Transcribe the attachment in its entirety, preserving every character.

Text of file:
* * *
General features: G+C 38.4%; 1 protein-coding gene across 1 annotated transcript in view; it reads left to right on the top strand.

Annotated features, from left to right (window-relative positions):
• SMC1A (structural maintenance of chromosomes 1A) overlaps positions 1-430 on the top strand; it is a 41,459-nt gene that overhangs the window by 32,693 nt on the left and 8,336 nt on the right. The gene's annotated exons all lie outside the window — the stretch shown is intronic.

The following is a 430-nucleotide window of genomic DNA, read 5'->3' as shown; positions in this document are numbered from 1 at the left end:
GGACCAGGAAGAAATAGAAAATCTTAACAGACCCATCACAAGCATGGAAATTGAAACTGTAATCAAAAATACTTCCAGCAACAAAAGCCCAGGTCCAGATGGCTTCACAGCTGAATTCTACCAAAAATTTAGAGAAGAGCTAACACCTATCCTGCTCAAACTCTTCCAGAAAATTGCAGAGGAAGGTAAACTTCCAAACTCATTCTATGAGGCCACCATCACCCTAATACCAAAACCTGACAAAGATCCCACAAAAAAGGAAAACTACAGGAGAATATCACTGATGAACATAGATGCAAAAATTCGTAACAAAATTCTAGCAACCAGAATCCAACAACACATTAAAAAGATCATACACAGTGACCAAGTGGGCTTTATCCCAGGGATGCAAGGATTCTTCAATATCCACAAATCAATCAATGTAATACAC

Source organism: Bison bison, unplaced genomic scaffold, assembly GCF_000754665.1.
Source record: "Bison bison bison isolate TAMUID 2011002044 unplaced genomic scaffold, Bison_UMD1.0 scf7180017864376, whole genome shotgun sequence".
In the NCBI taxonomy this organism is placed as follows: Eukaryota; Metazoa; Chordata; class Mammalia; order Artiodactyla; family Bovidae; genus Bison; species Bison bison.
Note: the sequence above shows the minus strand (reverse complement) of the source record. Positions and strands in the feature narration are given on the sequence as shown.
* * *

General features: G+C 38.4%; 1 protein-coding gene across 1 annotated transcript in view; it reads left to right on the top strand.

Annotated features, from left to right (window-relative positions):
• SMC1A (structural maintenance of chromosomes 1A) overlaps positions 1-430 on the top strand; it is a 41,459-nt gene that overhangs the window by 32,693 nt on the left and 8,336 nt on the right. The gene's annotated exons all lie outside the window — the stretch shown is intronic.

The following is a 430-nucleotide window of genomic DNA, read 5'->3' as shown; positions in this document are numbered from 1 at the left end:
GGACCAGGAAGAAATAGAAAATCTTAACAGACCCATCACAAGCATGGAAATTGAAACTGTAATCAAAAATACTTCCAGCAACAAAAGCCCAGGTCCAGATGGCTTCACAGCTGAATTCTACCAAAAATTTAGAGAAGAGCTAACACCTATCCTGCTCAAACTCTTCCAGAAAATTGCAGAGGAAGGTAAACTTCCAAACTCATTCTATGAGGCCACCATCACCCTAATACCAAAACCTGACAAAGATCCCACAAAAAAGGAAAACTACAGGAGAATATCACTGATGAACATAGATGCAAAAATTCGTAACAAAATTCTAGCAACCAGAATCCAACAACACATTAAAAAGATCATACACAGTGACCAAGTGGGCTTTATCCCAGGGATGCAAGGATTCTTCAATATCCACAAATCAATCAATGTAATACAC

Source organism: Bison bison, unplaced genomic scaffold, assembly GCF_000754665.1.
Source record: "Bison bison bison isolate TAMUID 2011002044 unplaced genomic scaffold, Bison_UMD1.0 scf7180017864376, whole genome shotgun sequence".
In the NCBI taxonomy this organism is placed as follows: Eukaryota; Metazoa; Chordata; class Mammalia; order Artiodactyla; family Bovidae; genus Bison; species Bison bison.
Note: the sequence above shows the minus strand (reverse complement) of the source record. Positions and strands in the feature narration are given on the sequence as shown.